UK National Lottery franchise The Film Consortium has secured lottery funding for another three years after it cleared a mid-term review by film super body the Film Council.

Although some Council board members were highly critical of the consortium, the Council said that it accepted that the operation had performed below expectations in some areas. The Council was encouraged by an injection of new capitol and a revised business plan from start-up UK media concern Civilian Content, which agreed to take over the franchise early this year.

"It's a huge relief," said Civilian chief Richard Holmes.

One area of concern for the Council appears to have been a shortfall in the number of films produced by the consortium. Production levels were apparently hindered by the departure of Colin Vaines to head development at Miramax Films in New York and disagreements between the consortium's producer partners, which include Parallax, Greenpoint/Skreba and Scala.

The Council is understood to have originally wanted the consortium - which has access to $46m-plus in lottery cash over six years - to use one method of financing for its films rather than its traditional combination of sources such as pre-sales and lottery cash.

But it now seems to have accepted a more flexible system. The consortium is proposing to use a combination of equity, co-production financing and lottery money but is also developing plans to bring in funding through a UK distribution partnership and a tax-driven structure.

Holmes said he aims for the consortium to establish a more regular financing model. "We want to concentrate on development and production," he said. "Piecing together financing for our movies may have previously taken the edge off some films."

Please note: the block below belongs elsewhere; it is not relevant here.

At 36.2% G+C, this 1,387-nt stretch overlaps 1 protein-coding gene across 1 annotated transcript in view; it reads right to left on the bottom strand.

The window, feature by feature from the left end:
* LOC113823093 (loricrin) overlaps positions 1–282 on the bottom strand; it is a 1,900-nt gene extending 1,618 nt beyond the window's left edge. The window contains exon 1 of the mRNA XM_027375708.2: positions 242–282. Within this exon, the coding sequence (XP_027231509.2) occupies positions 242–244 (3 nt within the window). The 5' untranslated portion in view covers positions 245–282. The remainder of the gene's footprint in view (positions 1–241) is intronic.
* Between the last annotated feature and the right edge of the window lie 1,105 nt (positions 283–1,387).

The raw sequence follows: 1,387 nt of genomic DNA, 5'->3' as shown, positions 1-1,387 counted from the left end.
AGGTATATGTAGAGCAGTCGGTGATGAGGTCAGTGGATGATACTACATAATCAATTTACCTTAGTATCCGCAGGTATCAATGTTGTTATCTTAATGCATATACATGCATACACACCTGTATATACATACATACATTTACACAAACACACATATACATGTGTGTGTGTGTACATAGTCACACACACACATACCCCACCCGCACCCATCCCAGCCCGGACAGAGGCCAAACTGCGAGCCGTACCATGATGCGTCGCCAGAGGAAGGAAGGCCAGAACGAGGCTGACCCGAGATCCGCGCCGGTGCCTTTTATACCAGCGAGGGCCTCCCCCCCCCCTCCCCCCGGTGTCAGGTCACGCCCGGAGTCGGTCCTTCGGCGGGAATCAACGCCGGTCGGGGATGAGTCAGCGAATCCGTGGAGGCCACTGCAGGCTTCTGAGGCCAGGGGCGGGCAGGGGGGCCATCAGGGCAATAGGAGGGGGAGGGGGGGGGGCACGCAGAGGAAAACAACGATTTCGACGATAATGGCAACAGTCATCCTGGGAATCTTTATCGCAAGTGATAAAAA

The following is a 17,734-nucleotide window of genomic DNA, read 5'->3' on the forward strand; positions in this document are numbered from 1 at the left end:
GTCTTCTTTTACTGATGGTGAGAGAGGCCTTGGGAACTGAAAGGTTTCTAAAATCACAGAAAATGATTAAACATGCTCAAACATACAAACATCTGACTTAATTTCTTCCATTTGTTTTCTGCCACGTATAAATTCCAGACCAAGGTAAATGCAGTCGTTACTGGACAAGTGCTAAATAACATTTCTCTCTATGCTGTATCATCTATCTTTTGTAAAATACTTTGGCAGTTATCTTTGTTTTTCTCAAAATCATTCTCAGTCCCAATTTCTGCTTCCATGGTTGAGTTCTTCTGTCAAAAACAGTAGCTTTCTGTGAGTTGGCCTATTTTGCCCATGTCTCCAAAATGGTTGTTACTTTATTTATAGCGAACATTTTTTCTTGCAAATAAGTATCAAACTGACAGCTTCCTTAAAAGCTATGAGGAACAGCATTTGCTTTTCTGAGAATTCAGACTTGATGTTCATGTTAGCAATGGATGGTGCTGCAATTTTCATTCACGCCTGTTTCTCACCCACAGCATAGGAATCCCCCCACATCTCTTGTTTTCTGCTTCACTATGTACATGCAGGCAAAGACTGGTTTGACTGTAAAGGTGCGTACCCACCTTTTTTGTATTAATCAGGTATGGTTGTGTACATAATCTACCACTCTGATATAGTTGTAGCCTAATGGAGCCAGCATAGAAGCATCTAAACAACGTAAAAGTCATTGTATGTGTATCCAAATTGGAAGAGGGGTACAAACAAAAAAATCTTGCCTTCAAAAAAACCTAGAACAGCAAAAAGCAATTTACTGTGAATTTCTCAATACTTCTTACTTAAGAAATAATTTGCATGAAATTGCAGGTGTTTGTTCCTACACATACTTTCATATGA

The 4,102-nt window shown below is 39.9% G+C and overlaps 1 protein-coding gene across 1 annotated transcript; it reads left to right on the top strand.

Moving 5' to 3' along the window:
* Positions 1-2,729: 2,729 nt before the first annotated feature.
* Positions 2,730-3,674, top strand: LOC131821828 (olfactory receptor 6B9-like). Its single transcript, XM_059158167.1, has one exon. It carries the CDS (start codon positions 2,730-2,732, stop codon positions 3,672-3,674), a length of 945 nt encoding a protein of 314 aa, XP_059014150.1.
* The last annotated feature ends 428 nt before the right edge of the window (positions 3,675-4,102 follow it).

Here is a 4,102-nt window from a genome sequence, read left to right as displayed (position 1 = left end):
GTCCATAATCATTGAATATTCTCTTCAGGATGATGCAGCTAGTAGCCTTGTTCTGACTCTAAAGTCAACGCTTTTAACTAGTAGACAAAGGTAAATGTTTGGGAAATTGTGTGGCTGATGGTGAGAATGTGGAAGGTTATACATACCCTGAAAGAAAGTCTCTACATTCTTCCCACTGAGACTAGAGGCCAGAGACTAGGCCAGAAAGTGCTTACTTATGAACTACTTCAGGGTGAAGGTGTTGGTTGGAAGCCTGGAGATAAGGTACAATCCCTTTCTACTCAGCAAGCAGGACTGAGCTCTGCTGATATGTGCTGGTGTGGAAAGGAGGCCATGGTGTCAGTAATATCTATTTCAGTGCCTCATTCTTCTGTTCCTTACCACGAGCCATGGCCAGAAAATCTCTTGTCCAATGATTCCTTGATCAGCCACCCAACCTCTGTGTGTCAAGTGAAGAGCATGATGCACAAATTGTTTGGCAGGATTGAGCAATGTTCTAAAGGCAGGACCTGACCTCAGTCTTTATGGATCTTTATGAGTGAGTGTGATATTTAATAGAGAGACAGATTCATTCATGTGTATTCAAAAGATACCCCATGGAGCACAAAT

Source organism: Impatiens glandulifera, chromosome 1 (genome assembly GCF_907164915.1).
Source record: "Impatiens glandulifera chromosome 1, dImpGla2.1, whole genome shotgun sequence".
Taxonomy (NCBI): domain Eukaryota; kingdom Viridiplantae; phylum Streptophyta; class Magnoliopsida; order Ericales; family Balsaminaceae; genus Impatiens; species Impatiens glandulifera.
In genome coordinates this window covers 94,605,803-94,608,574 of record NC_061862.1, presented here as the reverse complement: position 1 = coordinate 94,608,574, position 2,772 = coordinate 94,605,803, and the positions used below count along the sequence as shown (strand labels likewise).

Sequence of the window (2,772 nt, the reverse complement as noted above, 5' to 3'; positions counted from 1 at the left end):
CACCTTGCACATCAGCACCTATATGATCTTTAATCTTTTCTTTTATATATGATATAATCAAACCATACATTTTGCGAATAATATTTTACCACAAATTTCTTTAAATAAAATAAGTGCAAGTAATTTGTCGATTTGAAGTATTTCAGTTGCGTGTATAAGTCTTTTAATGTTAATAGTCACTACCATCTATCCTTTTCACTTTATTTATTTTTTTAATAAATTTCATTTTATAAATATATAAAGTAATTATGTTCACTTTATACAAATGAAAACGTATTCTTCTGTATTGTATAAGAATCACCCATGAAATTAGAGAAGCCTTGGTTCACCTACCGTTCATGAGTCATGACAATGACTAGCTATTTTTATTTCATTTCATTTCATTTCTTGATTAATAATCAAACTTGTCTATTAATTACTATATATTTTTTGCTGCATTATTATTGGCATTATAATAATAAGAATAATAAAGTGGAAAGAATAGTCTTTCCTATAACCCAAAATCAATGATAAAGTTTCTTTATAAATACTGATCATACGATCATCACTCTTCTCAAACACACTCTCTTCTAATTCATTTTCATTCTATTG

Momentum Pictures, the UK distributor with which the consortium partnered on The 51st State, is seen as one potential distribution partner in the UK. But the franchise may also seek to renew a physical distribution arrangement with UIP.

A UIP deal will hang on the consortium finding the private p&a cash it needs in order to pull down lottery distribution support. The consortium needs to find matching private funding in order to access lottery cash. A deal with video distributor VCI that provided 50% of theatrical p&a costs has not been renewed, leaving the consortium without its private p&a share.

The franchise was able to side-step the p&a issue on its highest budget project to date, 51st State, which it boarded only as an equity financier without taking any UK rights. Momentum will handle UK distribution.

Also on the cards is an increased investment in sales operation The Sales Co, in which the consortium has a 25% holding. However, this is still to be negotiated with the operation's fellow stakeholders, which include BBC commercial arm BBC Worldwide and UK production outfit Zenith. Some BBC sources are known to be in favour of raising the broadcaster's investment in the operation.

The Council was also impressed by current and upcoming projects at the consortium, which were expected to include Michael Winterbottom's 24hr Party People. Fellow lottery franchise Pathe Pictures will be next to complete a mid-term review, possibly next month, with DNA Films to follow after that.